Adding Functionality to Ruby Classes With Decorators

In my last article, I presented some code that wrapped up accessing a customer’s Stripe data and added a caching layer on top. I wanted to take some time to dig in to that code and see how we can make it better.

Decorators give us a tool to add additional functionality to a class while still keeping the public API consistent. From the perspective of the client, this is a win-win! Not only do they get the added behavior, but they don’t need to call different methods to do so.

The Problem

Our original class accessed data from Stripe AND cached the response for some time period. I accentuated “AND” because it’s generally the word to be on alert for when considering whether functionality can be teased apart in to separate responsibilities.

The question becomes, can we make one class that accesses Stripe data, and another that’s only responsible for caching it?

Of course we can!

The Solution

Let’s start with the most basic form of accessing our Stripe customer data with the Stripe gem:

class AccountsController < ApplicationController
  before_action :require_authentication

  def show
    @customer = Stripe::Customer.retrieve(current_user.stripe_id)
    @invoices = @customer.invoices
    @upcoming_invoice = @customer.upcoming_invoice
  end
end

Extract an Adapter

Because we’re interfacing with a third-party system (Stripe), it makes sense for to create a local adapter to access the Stripe methods. It’s probably not likely we’re going to switch out the official Stripe gem for another one that access the same data, but a better argument might be that we could switch billing systems entirely in the future. And if we make a more generic adapter to our third-party billing system, we would only need to update our adapter when that time comes.

While the adapter optimization may seem like overkill here, we’ll see how that generic adapter helps us implement our caching layer shortly.

Let’s start by removing the notion that it’s Stripe and all and call it Billing. Here we can expose the methods needed from the AccountsController above:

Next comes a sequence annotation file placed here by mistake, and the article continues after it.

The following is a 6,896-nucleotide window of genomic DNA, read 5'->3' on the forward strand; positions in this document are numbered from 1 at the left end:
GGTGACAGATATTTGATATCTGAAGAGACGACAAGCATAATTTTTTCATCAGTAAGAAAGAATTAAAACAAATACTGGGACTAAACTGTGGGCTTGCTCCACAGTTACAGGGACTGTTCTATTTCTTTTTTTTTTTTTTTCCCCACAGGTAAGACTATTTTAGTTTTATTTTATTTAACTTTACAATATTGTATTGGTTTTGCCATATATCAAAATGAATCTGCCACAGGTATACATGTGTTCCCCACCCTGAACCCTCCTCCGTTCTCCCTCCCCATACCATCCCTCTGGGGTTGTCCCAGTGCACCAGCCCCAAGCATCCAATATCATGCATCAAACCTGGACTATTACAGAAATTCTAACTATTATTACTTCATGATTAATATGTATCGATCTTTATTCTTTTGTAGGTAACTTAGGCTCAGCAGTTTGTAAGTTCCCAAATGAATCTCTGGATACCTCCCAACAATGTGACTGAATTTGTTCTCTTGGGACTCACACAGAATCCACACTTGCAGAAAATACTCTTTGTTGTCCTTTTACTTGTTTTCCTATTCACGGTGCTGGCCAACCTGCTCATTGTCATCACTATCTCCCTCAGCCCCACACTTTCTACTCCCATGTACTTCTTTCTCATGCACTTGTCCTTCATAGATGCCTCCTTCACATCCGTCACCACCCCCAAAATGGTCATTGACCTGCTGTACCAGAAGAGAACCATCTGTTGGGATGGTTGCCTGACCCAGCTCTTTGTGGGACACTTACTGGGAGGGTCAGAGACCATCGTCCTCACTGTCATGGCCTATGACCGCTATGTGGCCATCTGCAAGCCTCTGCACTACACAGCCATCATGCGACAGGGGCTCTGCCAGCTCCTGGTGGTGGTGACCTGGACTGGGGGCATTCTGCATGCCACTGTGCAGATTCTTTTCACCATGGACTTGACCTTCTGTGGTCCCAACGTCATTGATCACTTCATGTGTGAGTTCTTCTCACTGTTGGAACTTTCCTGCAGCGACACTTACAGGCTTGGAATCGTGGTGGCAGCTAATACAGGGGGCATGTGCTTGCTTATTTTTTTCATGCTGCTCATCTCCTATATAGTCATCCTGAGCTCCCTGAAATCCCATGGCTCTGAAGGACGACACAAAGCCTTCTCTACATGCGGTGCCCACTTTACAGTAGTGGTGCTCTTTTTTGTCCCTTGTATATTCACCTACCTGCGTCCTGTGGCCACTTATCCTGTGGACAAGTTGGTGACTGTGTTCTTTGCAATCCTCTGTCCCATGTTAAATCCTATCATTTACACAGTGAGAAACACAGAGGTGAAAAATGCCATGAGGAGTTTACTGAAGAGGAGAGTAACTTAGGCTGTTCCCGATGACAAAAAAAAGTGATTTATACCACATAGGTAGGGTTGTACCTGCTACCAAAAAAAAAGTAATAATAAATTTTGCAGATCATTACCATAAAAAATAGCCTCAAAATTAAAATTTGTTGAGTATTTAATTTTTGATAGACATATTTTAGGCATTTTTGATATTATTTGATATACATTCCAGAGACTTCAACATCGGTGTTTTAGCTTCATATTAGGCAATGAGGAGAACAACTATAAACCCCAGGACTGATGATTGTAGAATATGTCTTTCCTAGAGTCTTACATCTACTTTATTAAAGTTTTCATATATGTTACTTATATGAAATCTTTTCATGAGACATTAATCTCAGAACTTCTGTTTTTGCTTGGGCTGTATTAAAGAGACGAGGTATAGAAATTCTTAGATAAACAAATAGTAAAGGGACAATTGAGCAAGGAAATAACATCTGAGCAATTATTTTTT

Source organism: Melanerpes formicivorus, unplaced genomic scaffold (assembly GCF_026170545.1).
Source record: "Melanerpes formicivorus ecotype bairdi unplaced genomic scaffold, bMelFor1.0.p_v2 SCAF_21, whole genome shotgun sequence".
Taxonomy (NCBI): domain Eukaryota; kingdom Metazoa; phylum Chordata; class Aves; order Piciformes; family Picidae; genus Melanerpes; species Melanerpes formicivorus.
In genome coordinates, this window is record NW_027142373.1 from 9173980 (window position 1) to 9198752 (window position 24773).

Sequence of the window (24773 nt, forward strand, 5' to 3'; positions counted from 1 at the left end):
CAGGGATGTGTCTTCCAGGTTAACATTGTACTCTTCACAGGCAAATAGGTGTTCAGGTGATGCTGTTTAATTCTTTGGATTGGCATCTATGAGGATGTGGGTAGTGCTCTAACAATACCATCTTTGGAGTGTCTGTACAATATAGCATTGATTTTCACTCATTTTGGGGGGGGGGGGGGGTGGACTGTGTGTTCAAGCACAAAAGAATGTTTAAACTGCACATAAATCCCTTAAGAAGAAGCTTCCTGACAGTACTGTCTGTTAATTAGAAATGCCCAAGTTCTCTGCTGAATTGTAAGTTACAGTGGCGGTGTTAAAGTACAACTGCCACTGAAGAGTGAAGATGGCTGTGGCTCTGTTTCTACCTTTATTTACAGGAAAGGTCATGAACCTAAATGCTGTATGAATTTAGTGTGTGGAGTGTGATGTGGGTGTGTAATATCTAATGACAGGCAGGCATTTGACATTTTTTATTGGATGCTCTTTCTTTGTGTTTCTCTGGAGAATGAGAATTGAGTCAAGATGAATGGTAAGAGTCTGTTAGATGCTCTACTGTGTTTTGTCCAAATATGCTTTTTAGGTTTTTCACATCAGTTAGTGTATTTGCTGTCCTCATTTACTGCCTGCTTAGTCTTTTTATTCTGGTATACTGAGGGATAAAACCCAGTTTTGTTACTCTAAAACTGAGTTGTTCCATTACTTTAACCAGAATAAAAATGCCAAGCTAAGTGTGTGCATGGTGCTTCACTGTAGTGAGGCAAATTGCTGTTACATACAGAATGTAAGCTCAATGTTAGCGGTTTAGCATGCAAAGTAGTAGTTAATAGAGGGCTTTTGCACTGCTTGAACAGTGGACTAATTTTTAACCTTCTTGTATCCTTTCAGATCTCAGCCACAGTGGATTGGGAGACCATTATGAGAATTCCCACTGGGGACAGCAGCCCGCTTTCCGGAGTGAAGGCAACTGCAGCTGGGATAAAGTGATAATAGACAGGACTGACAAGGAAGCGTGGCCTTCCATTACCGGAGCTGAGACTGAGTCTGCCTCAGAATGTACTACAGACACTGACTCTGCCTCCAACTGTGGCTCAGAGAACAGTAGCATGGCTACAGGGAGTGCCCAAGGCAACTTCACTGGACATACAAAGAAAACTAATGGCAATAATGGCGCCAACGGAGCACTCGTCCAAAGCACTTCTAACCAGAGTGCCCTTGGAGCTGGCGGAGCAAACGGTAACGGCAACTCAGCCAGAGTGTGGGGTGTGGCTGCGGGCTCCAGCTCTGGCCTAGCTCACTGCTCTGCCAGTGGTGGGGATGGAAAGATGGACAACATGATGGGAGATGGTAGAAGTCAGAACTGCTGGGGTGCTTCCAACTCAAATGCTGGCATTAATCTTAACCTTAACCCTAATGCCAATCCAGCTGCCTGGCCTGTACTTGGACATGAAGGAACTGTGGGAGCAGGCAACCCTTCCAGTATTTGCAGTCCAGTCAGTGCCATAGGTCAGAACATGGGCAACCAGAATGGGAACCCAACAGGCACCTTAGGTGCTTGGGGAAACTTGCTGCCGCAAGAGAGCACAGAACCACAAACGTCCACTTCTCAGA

class Billing
  attr_reader :billing_id

  def initialize(billing_id)
    @billing_id = billing_id
  end

  def customer
    Stripe::Customer.retrieve(billing_id)
  end

  def invoices
    customer.invoices
  end

  def upcoming_invoice
    customer.upcoming_invoice
  end
end

There we have it. A simple Billing class that wraps the methods that we used in the first place — no change in functionality. But certainly more organized and isolated.

Let’s now use this new class in the accounts controller from earlier:

class AccountsController < ApplicationController
  before_action :require_authentication

  def show
    billing = Billing.new(current_user.stripe_id)

    @customer = billing.customer
    @invoices = billing.invoices
    @upcoming_invoice = billing.upcoming_invoice
  end
end

Not too bad! At this point we’ve provide the exact same functionality we had before, but we have a class that sits in the middle between the controller and Stripe gem – an adapter if you will.

Create a Decorator

Now that we have our adapter set up, let’s look at how we can add caching behavior to improve the performance of our accounts page.

The most of basic form of a decorator is to pass in the object we’re decorating (Billing), and define the same methods of the billing, but add the additional functionality on top of them.

Let’s create a base form of BillingWithCache that does nothing more than call the host methods:

class BillingWithCache
  def initialize(billing_service)
    @billing_service = billing_service
  end

  def customer
    billing_service.customer
  end

  def invoices
    customer.invoices
  end

  def upcoming_invoice